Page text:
Chapel Hill shooting: Friends want tragedy to change how America sees Islam
Posted February 17, 2015
Reema Khrais is the 2014 Fletcher Fellow focused on Education Policy Reporting. The Fletcher Fellowship is a partnership between WUNC and UNC’s School of Journalism and Mass Communication funded in part by the Fletcher Foundation.
CHAPEL HILL – The families of the three young Muslims fatally shot in Chapel Hill last week have been urging people to see the incident as a hate crime. Chapel Hill police, which have arrested and charged a suspect, say they’re looking at all possible motives, and the FBI has opened its own parallel preliminary inquiry.
But regardless of what authorities have found so far, the tragedy struck a chord with many young Muslims – especially the closest friends of Deah Barakat, Yusor Abu-Salha and Razan Abu-Salha.
Not too far from the campus of the University of North Carolina at Chapel Hill, four best friends — all young men — live in a big green house. When you walk into their home, the first thing you notice are the full-sized flags representing Palestine, Bangladesh, Nigeria and the Sudan.
Hussein Ahmad, one of the friends, says the flags show off each of the families' heritages and give their simple living room some flavor.
“Yeah that was it, and it was a cheap, easy way to do it,” Ahmad says. It’s also to “show that we’re all Muslim brothers no matter where we come from.”
The four friends knew Barakat, who was 23 and a second-year student at the UNC School of Dentistry. The friends played basketball with him regularly. One of them went to middle school with him. Others studied with him in the library.
“He’d come to the house, watch TV, watch football games every Sunday,” says Sammy Said, a junior at UNC and the youngest of the four friends.
He says he wasn’t too worried when he heard last Wednesday that three people were shot in the neighborhood where Barakat lived.
“These guys were in shock, but to be honest I shrugged it off,” Said says.
But when Said and the others didn’t get any text messages or calls back from their friend, they jumped into their cars and rushed over to his neighborhood. That’s when they got the news.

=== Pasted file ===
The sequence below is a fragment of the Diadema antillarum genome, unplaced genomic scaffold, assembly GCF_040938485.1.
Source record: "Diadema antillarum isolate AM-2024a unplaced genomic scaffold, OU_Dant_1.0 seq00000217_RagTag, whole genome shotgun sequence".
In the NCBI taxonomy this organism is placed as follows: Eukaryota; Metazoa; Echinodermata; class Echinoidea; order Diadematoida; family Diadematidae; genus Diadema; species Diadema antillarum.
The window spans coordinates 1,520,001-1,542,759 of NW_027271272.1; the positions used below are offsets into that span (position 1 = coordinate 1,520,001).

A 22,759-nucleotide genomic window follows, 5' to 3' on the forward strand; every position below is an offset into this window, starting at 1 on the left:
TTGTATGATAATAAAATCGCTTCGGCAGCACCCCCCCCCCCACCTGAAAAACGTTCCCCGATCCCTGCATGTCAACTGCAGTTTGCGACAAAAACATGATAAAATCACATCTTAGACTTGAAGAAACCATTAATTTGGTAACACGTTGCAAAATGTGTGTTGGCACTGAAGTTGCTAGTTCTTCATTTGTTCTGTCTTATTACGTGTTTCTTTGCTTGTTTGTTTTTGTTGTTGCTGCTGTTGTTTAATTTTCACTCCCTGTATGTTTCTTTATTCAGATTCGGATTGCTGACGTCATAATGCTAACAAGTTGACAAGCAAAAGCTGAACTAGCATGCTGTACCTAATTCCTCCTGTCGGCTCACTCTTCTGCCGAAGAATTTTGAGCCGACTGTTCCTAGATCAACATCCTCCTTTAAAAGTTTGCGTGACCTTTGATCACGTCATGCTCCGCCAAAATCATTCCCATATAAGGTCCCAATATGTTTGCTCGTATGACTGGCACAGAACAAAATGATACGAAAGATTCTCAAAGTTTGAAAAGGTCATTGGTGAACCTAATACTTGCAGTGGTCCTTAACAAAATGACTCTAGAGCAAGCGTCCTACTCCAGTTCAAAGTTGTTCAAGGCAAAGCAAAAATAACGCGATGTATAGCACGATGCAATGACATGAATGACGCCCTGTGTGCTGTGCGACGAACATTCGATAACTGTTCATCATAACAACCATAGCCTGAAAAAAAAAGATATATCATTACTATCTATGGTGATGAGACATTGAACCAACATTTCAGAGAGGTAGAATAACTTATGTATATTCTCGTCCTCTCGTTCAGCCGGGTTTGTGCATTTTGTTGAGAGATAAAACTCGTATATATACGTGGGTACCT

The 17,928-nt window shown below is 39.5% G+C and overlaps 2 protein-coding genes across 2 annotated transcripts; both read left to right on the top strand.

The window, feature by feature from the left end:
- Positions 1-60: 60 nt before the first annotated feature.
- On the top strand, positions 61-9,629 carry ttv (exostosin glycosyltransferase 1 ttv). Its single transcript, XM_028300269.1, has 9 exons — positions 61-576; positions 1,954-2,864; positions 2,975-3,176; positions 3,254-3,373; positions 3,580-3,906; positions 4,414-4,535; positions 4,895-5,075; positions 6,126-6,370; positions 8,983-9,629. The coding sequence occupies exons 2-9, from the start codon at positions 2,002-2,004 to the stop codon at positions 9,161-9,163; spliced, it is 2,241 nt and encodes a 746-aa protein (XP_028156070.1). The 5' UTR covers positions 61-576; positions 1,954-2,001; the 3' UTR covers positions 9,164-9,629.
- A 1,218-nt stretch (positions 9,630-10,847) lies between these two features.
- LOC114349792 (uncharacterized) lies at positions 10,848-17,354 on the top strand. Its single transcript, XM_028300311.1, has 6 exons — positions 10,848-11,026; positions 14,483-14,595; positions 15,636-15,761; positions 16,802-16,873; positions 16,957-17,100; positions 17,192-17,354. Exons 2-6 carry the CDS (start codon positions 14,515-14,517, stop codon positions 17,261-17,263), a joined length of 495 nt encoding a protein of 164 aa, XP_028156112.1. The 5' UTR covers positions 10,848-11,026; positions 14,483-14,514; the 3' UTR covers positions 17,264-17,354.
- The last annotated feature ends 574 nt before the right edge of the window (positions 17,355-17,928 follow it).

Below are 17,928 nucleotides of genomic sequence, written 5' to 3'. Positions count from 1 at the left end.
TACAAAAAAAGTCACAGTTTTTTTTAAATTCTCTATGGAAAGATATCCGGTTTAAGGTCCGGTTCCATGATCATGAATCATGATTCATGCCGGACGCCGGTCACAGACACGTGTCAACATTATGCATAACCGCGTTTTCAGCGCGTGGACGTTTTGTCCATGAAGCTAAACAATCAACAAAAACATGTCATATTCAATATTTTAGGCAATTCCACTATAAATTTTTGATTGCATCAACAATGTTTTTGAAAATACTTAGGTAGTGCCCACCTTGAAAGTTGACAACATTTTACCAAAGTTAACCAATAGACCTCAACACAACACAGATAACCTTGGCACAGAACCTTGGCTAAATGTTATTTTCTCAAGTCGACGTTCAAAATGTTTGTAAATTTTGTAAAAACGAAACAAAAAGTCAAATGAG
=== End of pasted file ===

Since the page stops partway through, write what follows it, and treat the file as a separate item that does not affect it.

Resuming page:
Ahmad’s sister was close to the three victims. She texted him to ask: "What’s going on?"
“I said, ‘They found Deah, Yusor and Razan and they’ve been killed,’” Ahmad remembers. “My sister was like, ‘Do they know why?’ and I said, ‘No, I don’t.’ And she texted me back saying, ‘Was it the neighbor?’”
Uncomfortable around their neighbor
Barakat and his wife Yusor Abu-Salha’s neighbor, Craig Hicks, 46, turned himself into authorities hours after the shootings on Tuesday and was charged with three counts of first-degree murder. Barakat and Yusor, 21, were newlyweds, and Yusor was going to join Barakat as a student at the dental school in the fall. Razan Abu-Salha, 19, Yusor’s younger sister, was studying architecture and design at N.C. State University.
Barakat’s four friends strongly believe it was a hate crime. They all heard from mutual friends that the three had felt hated and uncomfortable around their neighbor -- and went out of their way to make sure they didn’t upset him.
Ahmad says it’s insulting what the Chapel Hill Police Department has said so far — that the murders were motivated by a parking dispute between Hicks and his neighbors.
“As if that’s a valid reason to take away three lives just like that, as if that’s better than a hate crime,” Ahmad says.
Mohamed Eltilib, another one of the friends, says authorities’ statements so far make him feel like Muslims are being treated as second-class citizens. Eltilib, who is African-American, says the incident reminds him of regular conversations he has with his mother about being respectful and careful with law enforcement and about being Muslim in America after 9/11. He says that when his mother calls him, she reminds him: "Watch out."